It’s for the kids, stupid!

coopdailysun[Reprinted from my column today in the Puerto Rico Daily Sun.]

Good-bye, optimistic campaign promises; Hello, calls for urgent action. In the midst of what government officials in Puerto Rico have characterized as a three year recession, President Obama’s stimulus package seems to have renewed the hopes of most politicians and citizens alike. The package contains some measures that are best conceived of as short-term boosters – such as extending unemployment benefits and investing in job-creating public works. Others, like those directed at the improvement of K-16 education, are presented as long-term investments to increase U.S. future workers’ ability to compete in an increasingly knowledge-based global economy.
The long-term intention behind education-related investments in the proposed package is evidenced, for example, by the 41 billion for K-12 Title I programs and the 6 billion directed at higher education.

I’m all for long term investments in education. I am however concerned with the potential loss of this important and timely opportunity.

Take for example the case of E-Rate, an ambitious effort designed to help poor schools connect to the Internet. This program has distributed billions of dollars to schools and libraries that serve low-income populations. In its early years, the amount of money involved was fertile ground for all kinds of trouble. In El Paso, the school district paid IBM 35 million to build a network that the New York Times describes as “powerful enough to serve a small city”; in Florida, a 1 million dollar network was created to serve the needs of a 650 pupil elementary school; in San Francisco, a contractor was found guilty of rigging bids and bribing officials; and in Puerto Rico, after an investment of 100 million to hook 1500 schools to the internet, only a handful were online – partly because the schools had no computers to hook to the new networks.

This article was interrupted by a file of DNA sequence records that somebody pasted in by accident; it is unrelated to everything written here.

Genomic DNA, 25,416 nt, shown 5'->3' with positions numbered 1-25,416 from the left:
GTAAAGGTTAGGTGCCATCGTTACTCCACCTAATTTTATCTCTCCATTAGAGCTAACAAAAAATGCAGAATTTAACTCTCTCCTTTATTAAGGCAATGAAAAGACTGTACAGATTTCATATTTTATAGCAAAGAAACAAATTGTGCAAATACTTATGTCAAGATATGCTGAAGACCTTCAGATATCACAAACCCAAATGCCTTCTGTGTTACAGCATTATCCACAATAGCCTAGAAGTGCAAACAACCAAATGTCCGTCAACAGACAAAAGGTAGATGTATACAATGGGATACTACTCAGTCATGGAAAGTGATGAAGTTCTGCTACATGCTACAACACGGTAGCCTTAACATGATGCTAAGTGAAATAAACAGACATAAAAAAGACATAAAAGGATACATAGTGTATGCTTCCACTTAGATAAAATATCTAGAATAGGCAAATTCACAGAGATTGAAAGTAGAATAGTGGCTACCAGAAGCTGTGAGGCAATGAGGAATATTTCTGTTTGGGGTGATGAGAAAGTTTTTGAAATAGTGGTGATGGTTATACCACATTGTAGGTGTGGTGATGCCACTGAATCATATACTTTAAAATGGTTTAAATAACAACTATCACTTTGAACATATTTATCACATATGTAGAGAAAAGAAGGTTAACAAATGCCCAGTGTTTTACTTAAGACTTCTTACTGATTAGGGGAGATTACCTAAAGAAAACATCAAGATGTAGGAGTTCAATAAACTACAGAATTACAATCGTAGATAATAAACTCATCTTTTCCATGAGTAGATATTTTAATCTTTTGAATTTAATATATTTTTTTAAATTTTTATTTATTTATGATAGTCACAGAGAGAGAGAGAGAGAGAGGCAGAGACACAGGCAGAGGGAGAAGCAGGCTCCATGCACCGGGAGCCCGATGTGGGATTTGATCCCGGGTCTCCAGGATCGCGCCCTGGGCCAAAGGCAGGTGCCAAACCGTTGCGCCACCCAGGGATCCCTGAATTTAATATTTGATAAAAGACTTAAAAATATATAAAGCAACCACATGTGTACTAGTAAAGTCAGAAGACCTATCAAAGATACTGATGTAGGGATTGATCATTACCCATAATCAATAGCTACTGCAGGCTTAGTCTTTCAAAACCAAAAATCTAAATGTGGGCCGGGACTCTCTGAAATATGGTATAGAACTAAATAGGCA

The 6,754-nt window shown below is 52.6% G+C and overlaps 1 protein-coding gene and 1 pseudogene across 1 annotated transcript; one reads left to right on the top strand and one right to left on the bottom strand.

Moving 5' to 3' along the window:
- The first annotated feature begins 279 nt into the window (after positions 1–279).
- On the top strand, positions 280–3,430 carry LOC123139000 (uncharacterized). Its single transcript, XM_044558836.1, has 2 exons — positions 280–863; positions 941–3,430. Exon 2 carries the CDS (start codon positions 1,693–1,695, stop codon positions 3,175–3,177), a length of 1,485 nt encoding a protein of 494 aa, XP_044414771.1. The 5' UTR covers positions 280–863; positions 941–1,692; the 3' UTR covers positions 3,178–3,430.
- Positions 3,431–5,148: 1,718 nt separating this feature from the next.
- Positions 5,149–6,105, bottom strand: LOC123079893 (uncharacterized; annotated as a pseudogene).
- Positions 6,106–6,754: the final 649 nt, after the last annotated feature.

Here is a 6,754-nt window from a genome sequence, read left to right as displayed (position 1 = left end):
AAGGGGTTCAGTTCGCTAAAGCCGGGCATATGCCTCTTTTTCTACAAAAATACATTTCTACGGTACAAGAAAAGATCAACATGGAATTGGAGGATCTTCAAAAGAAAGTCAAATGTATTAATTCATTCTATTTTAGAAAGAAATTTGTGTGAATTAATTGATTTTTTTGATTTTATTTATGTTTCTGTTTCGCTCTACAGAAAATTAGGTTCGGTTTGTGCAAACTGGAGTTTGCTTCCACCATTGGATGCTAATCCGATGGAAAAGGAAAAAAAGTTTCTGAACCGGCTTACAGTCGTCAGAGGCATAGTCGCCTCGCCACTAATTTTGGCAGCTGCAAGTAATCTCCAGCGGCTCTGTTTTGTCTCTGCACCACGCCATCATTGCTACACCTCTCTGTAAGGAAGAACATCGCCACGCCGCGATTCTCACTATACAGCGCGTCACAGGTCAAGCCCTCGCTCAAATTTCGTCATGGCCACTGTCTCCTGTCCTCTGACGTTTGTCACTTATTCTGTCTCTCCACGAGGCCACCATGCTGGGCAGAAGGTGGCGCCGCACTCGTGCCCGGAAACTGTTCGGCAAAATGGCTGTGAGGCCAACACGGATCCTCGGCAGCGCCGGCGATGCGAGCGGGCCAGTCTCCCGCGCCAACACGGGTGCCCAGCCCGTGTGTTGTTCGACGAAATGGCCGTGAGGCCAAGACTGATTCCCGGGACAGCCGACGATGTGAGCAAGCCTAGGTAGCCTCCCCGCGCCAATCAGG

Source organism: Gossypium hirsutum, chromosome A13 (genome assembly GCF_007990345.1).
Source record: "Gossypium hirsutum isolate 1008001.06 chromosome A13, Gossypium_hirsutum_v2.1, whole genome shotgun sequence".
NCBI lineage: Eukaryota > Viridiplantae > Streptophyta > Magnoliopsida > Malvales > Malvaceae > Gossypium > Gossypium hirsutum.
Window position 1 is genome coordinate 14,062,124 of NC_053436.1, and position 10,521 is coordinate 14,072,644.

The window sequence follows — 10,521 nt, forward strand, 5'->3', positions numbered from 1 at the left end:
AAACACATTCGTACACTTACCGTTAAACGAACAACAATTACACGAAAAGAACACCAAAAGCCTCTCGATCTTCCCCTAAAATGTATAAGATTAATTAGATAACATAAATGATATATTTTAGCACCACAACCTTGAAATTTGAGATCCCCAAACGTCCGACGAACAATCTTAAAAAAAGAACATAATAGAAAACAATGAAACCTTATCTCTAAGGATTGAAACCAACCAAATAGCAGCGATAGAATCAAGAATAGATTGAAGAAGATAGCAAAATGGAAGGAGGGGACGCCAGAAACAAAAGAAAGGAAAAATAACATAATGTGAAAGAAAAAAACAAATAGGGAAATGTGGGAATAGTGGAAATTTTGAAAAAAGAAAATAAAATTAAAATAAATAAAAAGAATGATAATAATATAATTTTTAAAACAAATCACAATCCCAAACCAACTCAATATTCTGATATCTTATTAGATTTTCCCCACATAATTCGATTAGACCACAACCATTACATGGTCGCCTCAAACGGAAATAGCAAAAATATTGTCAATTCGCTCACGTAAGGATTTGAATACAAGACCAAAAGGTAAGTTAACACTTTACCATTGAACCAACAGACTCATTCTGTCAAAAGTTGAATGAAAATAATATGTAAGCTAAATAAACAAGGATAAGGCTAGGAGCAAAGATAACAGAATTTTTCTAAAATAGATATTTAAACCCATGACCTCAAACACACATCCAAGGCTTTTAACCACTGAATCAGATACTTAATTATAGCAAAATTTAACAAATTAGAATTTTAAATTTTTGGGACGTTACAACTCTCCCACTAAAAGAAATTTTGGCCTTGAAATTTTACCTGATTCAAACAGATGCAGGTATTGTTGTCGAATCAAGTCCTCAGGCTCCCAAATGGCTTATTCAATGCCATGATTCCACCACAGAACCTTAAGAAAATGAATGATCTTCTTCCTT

In spite of massive expenditures that promised to leave “no child behind”, the United States in 2006 was one of only three (out of 34) OECD countries where younger workers were less college-educated that older ones. Hundreds of Puerto Rican schools are in “Improvement Plan” (an euphemism for “academically troubled”). The effectiveness of big investments in the improvement of education will depend on careful management of funds that target well-known and well-researched problems. Good data and best practices abound. Let’s use them.

In times of crisis, a solid government investment in the economy makes sense-if the government doesn’t, who will? FDR applied this notion with great success during the Great Depression. But these investments need to be watched after carefully, and to include a plan that measures results and holds contractors accountable to the citizenry. We want this investment in education to be truly long-term – to focus on what is good for the children, conceived of as future adults that will have better jobs (and thus contribute to a better economy) as a result of our actions today. We do not want this particular portion of Obama’s stimulus package to end up in CEO’s pockets, like some of the recent bailout funds did, or to create short term jobs and feed ghost companies, as happened with E-Rate and other initiatives. As the package gains momentum in Congress, and people in Puerto Rico and the US enjoy some well-deserved and sought after hope, let us keep an eye on those who may see the effort to provide for the economy’s long term health as an opportunity for their short-term gain. Our education is just too important.